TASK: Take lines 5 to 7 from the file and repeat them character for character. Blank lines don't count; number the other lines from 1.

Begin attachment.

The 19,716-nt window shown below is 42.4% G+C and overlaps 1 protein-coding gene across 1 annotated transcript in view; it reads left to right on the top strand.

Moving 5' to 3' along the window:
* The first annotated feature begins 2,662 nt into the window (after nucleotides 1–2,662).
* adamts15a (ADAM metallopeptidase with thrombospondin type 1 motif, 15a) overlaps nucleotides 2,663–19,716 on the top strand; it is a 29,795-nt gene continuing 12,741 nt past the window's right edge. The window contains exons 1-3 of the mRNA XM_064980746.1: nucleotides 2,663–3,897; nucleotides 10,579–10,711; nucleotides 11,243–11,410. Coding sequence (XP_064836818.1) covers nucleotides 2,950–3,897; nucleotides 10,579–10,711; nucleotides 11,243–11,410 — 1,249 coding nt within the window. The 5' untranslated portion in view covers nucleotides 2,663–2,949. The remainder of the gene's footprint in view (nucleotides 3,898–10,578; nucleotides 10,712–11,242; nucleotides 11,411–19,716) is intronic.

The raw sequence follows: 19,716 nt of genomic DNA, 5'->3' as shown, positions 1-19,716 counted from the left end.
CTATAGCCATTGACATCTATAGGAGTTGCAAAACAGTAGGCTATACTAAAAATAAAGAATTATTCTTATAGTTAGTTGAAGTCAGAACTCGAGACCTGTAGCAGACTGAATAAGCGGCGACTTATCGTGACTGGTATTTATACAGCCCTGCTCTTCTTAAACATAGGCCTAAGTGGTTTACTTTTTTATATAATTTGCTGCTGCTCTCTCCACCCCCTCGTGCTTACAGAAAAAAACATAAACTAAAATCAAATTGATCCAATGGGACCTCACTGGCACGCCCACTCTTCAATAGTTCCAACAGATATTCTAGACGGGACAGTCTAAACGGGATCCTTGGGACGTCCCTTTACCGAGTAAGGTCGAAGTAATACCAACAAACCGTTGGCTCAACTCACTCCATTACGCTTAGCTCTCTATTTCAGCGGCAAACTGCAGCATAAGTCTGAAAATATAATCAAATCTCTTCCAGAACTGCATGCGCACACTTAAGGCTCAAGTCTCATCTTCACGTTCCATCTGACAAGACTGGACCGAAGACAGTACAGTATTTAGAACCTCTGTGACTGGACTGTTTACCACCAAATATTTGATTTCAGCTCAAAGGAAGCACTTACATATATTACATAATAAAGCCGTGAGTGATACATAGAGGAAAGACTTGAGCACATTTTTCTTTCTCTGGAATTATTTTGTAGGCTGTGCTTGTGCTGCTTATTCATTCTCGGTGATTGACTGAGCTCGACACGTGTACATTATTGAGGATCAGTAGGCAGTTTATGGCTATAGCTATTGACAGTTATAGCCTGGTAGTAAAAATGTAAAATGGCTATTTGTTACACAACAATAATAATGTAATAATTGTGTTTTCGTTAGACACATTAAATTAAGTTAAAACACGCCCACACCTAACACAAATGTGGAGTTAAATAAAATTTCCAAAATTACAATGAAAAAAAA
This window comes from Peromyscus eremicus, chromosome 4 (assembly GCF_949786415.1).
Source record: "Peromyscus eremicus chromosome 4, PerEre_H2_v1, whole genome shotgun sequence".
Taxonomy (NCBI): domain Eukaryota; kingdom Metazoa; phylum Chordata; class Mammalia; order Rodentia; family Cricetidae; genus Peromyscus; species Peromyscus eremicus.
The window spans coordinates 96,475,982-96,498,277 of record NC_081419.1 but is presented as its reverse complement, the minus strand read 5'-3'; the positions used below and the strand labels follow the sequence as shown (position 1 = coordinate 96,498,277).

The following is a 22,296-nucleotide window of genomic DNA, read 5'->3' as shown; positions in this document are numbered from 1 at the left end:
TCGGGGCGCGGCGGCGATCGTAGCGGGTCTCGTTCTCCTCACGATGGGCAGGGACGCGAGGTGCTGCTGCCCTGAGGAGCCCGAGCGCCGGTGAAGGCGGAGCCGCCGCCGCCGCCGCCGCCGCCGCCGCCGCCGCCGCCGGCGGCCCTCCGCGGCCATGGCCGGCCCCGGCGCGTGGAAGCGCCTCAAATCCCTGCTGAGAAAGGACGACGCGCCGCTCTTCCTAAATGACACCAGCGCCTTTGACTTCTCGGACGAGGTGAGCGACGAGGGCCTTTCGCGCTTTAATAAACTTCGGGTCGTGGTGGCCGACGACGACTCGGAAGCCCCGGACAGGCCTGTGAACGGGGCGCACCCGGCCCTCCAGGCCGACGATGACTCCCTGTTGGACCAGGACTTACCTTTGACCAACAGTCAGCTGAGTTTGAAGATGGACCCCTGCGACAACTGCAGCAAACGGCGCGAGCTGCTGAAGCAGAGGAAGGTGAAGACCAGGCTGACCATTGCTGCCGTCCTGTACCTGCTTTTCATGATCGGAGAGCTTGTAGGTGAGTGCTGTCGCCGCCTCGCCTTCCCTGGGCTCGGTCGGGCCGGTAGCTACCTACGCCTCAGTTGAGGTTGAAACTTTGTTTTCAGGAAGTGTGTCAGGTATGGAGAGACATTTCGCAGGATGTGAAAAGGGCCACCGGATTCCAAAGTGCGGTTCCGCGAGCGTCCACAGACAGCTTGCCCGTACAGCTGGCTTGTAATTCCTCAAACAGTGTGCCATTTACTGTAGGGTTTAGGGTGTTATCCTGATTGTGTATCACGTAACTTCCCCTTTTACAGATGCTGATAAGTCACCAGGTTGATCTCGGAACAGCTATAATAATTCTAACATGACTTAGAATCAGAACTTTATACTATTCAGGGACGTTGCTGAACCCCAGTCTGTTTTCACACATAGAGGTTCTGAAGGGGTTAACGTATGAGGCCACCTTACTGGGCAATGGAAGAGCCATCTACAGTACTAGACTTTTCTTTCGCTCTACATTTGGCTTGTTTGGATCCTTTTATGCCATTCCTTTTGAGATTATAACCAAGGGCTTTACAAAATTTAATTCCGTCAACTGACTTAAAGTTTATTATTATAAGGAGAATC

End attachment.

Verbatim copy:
The raw sequence follows: 19,716 nt of genomic DNA, 5'->3' as shown, positions 1-19,716 counted from the left end.
CTATAGCCATTGACATCTATAGGAGTTGCAAAACAGTAGGCTATACTAAAAATAAAGAATTATTCTTATAGTTAGTTGAAGTCAGAACTCGAGACCTGTAGCAGACTGAATAAGCGGCGACTTATCGTGACTGGTATTTATACAGCCCTGCTCTTCTTAAACATAGGCCTAAGTGGTTTACTTTTTTATATAATTTGCTGCTGCTCTCTCCACCCCCTCGTGCTTACAGAAAAAAACATAAACTAAAATCAAATTGATCCAATGGGACCTCACTGGCACGCCCACTCTTCAATAGTTCCAACAGATATTCTAGACGGGACAGTCTAAACGGGATCCTTGGGACGTCCCTTTACCGAGTAAGGTCGAAGTAATACCAACAAACCGTTGGCTCAACTCACTCCATTACGCTTAGCTCTCTATTTCAGCGGCAAACTGCAGCATAAGTCTGAAAATATAATCAAATCTCTTCCAGAACTGCATGCGCACACTTAAGGCTCAAGTCTCATCTTCACGTTCCATCTGACAAGACTGGACCGAAGACAGTACAGTATTTAGAACCTCTGTGACTGGACTGTTTACCACCAAATATTTGATTTCAGCTCAAAGGAAGCACTTACATATATTACATAATAAAGCCGTGAGTGATACATAGAGGAAAGACTTGAGCACATTTTTCTTTCTCTGGAATTATTTTGTAGGCTGTGCTTGTGCTGCTTATTCATTCTCGGTGATTGACTGAGCTCGACACGTGTACATTATTGAGGATCAGTAGGCAGTTTATGGCTATAGCTATTGACAGTTATAGCCTGGTAGTAAAAATGTAAAATGGCTATTTGTTACACAACAATAATAATGTAATAATTGTGTTTTCGTTAGACACATTAAATTAAGTTAAAACACGCCCACACCTAACACAAATGTGGAGTTAAATAAAATTTCCAAAATTACAATGAAAAAAAA
This window comes from Peromyscus eremicus, chromosome 4 (assembly GCF_949786415.1).